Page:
Bozeman city staff is working with north-side developers and others to reduce the noise created by the passing of frequent freight trains. That’s a good thing. But the discussion needs to go further, to ways through which railroad intersections with streets can be eliminated.
Trains are required by federal law to sound their horns — loudly — when they approach street crossings. Numerous freight trains passing through north Bozeman means those horns are blasting around the clock, disrupting sleep and neighborhood serenity for residents near the tracks.
There can be exceptions to the horn laws for designated “quiet zones,” but safety improvements would have to be made to the three crossings in north Bozeman — Wallace and Rouse avenues and Griffin Drive. And city staff members are exploring those options. But the ultimate solution to the problem will be the construction of overpasses or underpasses for the railroad tracks that will eliminate the street crossings altogether.
That will be expensive and difficult to pull off. But it’s not so overwhelming it’s undoable. Montana Department of Transportation officials are already laying plans to build an underpass in Belgrade where Jackrabbit Lane crosses the tracks. And so they should. That’s another heavily traveled street where traffic is frequently interrupted by long trains trundling through.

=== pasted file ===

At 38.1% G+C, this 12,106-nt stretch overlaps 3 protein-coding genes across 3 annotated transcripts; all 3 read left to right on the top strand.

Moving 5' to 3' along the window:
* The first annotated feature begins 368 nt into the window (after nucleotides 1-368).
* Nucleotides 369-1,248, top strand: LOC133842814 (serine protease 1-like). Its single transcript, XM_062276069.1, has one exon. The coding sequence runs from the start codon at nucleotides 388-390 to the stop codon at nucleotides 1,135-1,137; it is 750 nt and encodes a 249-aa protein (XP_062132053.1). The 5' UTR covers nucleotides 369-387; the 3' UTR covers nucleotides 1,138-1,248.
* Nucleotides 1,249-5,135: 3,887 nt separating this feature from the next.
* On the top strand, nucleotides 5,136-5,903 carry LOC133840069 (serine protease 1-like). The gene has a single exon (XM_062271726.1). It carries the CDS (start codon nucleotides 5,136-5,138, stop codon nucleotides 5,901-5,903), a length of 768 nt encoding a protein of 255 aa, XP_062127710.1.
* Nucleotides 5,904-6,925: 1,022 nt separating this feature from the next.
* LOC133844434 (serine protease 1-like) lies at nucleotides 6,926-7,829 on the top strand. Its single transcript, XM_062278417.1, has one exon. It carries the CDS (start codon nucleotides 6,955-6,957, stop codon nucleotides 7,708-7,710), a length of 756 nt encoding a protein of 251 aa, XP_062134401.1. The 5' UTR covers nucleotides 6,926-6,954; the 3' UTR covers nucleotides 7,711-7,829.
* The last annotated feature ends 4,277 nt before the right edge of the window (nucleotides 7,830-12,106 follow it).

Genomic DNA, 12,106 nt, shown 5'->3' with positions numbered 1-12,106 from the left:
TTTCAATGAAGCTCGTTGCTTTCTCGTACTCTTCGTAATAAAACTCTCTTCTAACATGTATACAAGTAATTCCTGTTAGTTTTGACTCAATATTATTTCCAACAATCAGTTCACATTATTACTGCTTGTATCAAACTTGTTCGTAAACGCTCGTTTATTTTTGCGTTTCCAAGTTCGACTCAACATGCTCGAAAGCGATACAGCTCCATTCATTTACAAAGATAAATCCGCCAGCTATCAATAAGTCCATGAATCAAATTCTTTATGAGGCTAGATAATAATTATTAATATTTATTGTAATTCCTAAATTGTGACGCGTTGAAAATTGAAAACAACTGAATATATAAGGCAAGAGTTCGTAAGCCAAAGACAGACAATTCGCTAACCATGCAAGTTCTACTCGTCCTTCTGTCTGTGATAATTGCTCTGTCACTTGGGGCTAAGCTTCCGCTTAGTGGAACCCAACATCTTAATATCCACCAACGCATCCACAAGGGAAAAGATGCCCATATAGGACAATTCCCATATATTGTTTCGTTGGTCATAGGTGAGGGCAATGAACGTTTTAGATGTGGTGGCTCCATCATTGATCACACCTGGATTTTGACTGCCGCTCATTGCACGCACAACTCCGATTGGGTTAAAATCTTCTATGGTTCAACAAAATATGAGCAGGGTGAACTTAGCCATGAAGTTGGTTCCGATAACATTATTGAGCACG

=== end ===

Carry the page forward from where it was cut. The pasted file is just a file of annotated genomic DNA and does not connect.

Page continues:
And when those same trains hauling coal and shale oil from Eastern Montana pass through Bozeman or returning to the mines and oil fields, they disrupt traffic there for substantial periods of time. This isn’t just an annoyance. The trains have the potential to stall first responders en route to emergencies on the other side of the tracks. And as the population grows, this situation is only going to get worse.
The MDOT will also have to be involved in any construction on Rouse Avenue, also a state designated route. Federal infrastructure funds recently appropriated could perhaps be tapped to help pay for the work. And Montana Rail Link, which owns the railroad right-of-way, will have to be involved. But there are benefits the railroad will accrue from eliminating the crossings — such as increased safety — and it should be persuaded to participate in funding the construction.
Yes, eliminating the street crossings will be expensive and, even under the best of circumstances, will take years to pull off.
But the time to start talking about it is now.